This may, or may not be a cause for celebration.  The New York Federal Reserve Bank, using credit data from Equifax, reports that Americans are now back to owing as much money as they did before the housing crash.

Aggregate household debt rose for the 11th consecutive time in the first quarter of 2017, reaching a total of $12.73 trillion at the end of March.  This is an increase of $149 billion or 1.2 percent from the fourth quarter of 2016, and surpasses the prior peak level of $12.68 reached in the third quarter of 2008.

Household indebtedness hit the bottom of this economic cycle in the second quarter of 2013 at around $11 trillion.  The most recent number represents a 14.1 percent increase from that trough.

The largest component of household debt is home mortgages.  That balance also increased, rising quarter-over-quarter by $417 billion to $863 trillion and making up 68 percent of total household indebtedness



In addition to mortgage debt, another 3 percent of household debt is in the form of home equity loans (HELOCs).  Balances on those loans declined by 17 billion in the first quarter, to a total of $456 billion.

Even though it constitutes, by far, the largest dollar amount of debt, the number of mortgage loans is dwarfed by credit card accounts.  There appears, from the chart below, to be about 85 million active mortgages while open credit cards number over 450 million.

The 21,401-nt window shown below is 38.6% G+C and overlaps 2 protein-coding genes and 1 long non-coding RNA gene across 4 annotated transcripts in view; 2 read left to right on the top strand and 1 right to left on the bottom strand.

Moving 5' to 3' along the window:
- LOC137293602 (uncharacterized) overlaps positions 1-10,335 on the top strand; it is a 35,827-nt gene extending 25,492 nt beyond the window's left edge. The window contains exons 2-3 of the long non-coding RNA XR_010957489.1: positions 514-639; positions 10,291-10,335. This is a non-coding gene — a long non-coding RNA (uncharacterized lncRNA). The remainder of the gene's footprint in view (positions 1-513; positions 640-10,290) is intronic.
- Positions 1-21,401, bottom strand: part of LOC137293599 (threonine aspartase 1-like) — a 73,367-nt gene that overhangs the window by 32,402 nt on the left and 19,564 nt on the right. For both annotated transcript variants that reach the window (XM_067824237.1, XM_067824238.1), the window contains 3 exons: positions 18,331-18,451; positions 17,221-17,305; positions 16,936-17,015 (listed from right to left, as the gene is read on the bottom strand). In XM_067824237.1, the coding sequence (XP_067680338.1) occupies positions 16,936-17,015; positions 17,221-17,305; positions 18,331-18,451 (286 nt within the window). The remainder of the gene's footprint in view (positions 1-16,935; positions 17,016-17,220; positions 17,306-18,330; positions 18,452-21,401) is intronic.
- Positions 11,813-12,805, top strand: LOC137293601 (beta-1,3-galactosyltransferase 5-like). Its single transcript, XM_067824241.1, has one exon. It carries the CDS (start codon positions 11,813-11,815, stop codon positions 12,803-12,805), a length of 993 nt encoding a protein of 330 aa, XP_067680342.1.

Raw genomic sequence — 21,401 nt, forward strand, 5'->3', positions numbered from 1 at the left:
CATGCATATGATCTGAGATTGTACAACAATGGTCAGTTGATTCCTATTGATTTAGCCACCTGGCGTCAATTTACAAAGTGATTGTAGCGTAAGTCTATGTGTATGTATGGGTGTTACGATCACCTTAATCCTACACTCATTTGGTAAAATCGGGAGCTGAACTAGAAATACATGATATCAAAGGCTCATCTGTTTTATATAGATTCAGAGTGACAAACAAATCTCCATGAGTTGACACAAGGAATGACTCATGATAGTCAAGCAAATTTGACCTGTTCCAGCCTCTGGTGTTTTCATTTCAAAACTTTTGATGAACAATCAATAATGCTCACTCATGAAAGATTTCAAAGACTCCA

The number of mortgage originations are based on new accounts appearing on credit reports. Experian data indicates an origination volume of about $491 billion, down from $617 billion in the fourth quarter.  Both numbers include refinances.  Aggregate HELOC limits declined by $19 billion.

Credit scores for new mortgages rose to a median of 764.  Originations with credit scores under 660 were down while those over 720 increased considerably.



As of March 31, there was $615 billion in debt of all kinds that was delinquent, a rate of 4.8 percent.  Of that figure $426 billion is seriously delinquent or severely derogatory, that is at least 90 days late. Serious delinquencies of both mortgages and HELOCs were well below those of other loans types, student loans hover around 12 percent, although mortgages had a slight uptick to 1.7 percent in the serious category during the first quarter.



Mortgages and HELOCS are also transitioning into delinquency at a relatively low rate. One percent of current mortgage balances transitioned to early delinquency. Of mortgages in early delinquency, 18% transitioned to 90+ days delinquent, while 36% became current.




About 91,000 individuals had a new foreclosure notation added to their credit reports between January 1 and March 31st, an increase since the fourth quarter, although foreclosures remain low by historical standards.